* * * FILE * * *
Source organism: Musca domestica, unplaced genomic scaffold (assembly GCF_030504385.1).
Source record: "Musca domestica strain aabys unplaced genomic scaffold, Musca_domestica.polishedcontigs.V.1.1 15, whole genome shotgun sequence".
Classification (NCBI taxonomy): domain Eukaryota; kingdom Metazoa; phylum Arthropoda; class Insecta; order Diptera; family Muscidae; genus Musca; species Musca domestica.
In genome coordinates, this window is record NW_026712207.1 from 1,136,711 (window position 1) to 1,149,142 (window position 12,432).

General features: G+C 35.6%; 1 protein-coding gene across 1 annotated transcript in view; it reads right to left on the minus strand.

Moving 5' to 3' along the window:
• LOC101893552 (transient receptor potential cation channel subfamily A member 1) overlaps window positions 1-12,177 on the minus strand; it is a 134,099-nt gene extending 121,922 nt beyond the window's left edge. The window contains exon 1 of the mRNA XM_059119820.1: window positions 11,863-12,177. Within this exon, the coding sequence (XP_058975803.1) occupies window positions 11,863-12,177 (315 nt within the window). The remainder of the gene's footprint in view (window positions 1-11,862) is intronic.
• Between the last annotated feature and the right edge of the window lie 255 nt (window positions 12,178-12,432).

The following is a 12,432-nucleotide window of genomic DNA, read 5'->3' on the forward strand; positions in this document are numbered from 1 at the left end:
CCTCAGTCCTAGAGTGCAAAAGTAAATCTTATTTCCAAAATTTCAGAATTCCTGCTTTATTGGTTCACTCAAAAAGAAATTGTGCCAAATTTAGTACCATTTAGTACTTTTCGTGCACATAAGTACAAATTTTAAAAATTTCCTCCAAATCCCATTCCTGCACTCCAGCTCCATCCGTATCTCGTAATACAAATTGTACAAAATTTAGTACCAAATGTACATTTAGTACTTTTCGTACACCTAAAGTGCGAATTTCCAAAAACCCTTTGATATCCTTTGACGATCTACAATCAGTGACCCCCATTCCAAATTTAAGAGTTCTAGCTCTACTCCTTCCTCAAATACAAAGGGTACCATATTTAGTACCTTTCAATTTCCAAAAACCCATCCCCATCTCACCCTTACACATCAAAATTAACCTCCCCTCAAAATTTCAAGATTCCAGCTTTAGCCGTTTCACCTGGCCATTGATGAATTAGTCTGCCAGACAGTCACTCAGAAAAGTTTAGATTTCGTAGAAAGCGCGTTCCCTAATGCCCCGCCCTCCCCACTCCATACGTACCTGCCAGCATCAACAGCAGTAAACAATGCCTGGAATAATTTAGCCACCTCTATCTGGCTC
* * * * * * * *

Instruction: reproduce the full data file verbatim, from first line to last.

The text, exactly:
Source organism: Musca domestica, unplaced genomic scaffold (assembly GCF_030504385.1).
Source record: "Musca domestica strain aabys unplaced genomic scaffold, Musca_domestica.polishedcontigs.V.1.1 15, whole genome shotgun sequence".
Classification (NCBI taxonomy): domain Eukaryota; kingdom Metazoa; phylum Arthropoda; class Insecta; order Diptera; family Muscidae; genus Musca; species Musca domestica.
In genome coordinates, this window is record NW_026712207.1 from 1,136,711 (window position 1) to 1,149,142 (window position 12,432).

General features: G+C 35.6%; 1 protein-coding gene across 1 annotated transcript in view; it reads right to left on the minus strand.

Moving 5' to 3' along the window:
• LOC101893552 (transient receptor potential cation channel subfamily A member 1) overlaps window positions 1-12,177 on the minus strand; it is a 134,099-nt gene extending 121,922 nt beyond the window's left edge. The window contains exon 1 of the mRNA XM_059119820.1: window positions 11,863-12,177. Within this exon, the coding sequence (XP_058975803.1) occupies window positions 11,863-12,177 (315 nt within the window). The remainder of the gene's footprint in view (window positions 1-11,862) is intronic.
• Between the last annotated feature and the right edge of the window lie 255 nt (window positions 12,178-12,432).

The following is a 12,432-nucleotide window of genomic DNA, read 5'->3' on the forward strand; positions in this document are numbered from 1 at the left end:
CCTCAGTCCTAGAGTGCAAAAGTAAATCTTATTTCCAAAATTTCAGAATTCCTGCTTTATTGGTTCACTCAAAAAGAAATTGTGCCAAATTTAGTACCATTTAGTACTTTTCGTGCACATAAGTACAAATTTTAAAAATTTCCTCCAAATCCCATTCCTGCACTCCAGCTCCATCCGTATCTCGTAATACAAATTGTACAAAATTTAGTACCAAATGTACATTTAGTACTTTTCGTACACCTAAAGTGCGAATTTCCAAAAACCCTTTGATATCCTTTGACGATCTACAATCAGTGACCCCCATTCCAAATTTAAGAGTTCTAGCTCTACTCCTTCCTCAAATACAAAGGGTACCATATTTAGTACCTTTCAATTTCCAAAAACCCATCCCCATCTCACCCTTACACATCAAAATTAACCTCCCCTCAAAATTTCAAGATTCCAGCTTTAGCCGTTTCACCTGGCCATTGATGAATTAGTCTGCCAGACAGTCACTCAGAAAAGTTTAGATTTCGTAGAAAGCGCGTTCCCTAATGCCCCGCCCTCCCCACTCCATACGTACCTGCCAGCATCAACAGCAGTAAACAATGCCTGGAATAATTTAGCCACCTCTATCTGGCTC